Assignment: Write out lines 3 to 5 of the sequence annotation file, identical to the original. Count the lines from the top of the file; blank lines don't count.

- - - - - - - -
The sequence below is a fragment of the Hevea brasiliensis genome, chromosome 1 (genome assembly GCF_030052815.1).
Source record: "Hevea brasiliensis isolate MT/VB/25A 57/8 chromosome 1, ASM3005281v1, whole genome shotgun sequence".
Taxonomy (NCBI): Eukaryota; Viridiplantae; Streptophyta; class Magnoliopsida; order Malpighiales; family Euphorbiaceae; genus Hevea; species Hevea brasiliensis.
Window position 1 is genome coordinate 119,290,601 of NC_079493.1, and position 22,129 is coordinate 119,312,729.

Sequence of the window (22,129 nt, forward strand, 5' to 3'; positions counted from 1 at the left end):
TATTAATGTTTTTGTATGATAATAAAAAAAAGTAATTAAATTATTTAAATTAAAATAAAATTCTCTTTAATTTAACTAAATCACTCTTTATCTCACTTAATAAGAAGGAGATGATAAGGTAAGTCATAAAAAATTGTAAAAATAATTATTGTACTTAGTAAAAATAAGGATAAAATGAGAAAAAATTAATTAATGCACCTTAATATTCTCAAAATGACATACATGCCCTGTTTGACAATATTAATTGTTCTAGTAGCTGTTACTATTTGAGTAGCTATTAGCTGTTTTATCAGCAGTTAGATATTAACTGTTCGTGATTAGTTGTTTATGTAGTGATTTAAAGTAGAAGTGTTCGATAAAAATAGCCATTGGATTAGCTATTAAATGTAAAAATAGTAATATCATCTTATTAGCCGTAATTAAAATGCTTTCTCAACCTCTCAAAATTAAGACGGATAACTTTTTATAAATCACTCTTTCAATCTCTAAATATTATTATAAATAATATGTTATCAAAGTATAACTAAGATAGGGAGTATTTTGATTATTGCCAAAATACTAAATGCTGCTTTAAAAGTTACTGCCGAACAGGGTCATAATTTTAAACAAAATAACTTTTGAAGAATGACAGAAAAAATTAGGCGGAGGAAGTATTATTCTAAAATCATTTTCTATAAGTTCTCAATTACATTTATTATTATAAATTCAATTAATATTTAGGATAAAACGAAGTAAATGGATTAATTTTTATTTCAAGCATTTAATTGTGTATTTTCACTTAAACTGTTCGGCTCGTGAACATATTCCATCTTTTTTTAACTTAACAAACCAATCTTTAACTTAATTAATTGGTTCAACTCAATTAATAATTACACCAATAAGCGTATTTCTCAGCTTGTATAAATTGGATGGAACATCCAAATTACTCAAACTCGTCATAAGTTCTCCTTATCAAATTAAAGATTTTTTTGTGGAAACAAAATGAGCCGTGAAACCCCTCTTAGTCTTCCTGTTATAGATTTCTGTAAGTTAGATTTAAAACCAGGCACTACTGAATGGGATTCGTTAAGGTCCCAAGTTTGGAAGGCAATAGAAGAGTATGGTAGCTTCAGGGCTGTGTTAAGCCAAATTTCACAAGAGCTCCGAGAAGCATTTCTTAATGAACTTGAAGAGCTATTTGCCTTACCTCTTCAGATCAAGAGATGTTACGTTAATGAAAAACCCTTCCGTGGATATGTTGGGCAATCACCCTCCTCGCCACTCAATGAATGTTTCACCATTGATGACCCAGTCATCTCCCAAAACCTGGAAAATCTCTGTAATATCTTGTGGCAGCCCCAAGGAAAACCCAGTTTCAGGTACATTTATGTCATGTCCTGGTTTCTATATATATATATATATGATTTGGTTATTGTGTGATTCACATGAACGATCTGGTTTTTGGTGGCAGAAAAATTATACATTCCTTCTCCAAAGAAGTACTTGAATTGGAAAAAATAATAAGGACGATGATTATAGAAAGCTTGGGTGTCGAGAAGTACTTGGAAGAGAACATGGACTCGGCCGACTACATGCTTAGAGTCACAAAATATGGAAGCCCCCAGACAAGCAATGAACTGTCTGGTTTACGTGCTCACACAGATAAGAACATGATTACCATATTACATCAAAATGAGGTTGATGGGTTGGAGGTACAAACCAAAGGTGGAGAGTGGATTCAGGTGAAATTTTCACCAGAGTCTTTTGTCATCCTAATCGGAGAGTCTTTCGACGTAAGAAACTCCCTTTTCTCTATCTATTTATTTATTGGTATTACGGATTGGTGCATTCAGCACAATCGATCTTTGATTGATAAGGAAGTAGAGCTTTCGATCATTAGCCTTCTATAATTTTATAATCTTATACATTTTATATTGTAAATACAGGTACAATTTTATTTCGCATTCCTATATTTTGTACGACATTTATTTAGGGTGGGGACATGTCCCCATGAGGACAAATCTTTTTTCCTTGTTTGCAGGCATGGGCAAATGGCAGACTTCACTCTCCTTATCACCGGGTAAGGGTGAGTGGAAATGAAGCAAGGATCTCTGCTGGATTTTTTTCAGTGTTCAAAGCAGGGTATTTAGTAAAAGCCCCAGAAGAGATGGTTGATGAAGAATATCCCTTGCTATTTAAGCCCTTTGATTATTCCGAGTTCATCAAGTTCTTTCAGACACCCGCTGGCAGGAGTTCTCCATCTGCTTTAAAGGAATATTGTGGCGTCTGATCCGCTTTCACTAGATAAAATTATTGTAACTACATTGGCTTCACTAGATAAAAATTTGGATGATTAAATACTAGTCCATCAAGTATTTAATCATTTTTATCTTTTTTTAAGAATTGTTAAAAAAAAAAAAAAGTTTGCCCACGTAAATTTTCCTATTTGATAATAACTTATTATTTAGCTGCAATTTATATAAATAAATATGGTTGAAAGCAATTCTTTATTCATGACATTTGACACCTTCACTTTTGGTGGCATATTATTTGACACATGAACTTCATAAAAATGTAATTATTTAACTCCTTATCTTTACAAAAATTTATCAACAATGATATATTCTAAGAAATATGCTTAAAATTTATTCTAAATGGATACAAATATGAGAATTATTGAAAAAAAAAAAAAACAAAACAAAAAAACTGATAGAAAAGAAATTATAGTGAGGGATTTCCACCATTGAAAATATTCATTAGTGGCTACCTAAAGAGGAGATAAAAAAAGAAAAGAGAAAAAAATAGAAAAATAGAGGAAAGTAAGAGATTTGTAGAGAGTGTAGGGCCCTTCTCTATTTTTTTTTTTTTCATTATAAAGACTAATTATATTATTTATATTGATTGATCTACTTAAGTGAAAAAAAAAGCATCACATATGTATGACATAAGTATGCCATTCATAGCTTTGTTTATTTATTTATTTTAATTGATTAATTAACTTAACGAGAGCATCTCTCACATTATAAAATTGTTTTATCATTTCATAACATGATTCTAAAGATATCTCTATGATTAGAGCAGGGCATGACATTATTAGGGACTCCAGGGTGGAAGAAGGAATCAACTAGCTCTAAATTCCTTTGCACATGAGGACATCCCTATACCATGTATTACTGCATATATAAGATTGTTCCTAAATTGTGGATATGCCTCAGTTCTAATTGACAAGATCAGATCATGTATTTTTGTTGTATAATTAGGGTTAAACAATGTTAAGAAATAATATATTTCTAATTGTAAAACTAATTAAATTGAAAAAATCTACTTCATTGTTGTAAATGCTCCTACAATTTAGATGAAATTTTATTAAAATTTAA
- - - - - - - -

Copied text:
Taxonomy (NCBI): Eukaryota; Viridiplantae; Streptophyta; class Magnoliopsida; order Malpighiales; family Euphorbiaceae; genus Hevea; species Hevea brasiliensis.
Window position 1 is genome coordinate 119,290,601 of NC_079493.1, and position 22,129 is coordinate 119,312,729.

Sequence of the window (22,129 nt, forward strand, 5' to 3'; positions counted from 1 at the left end):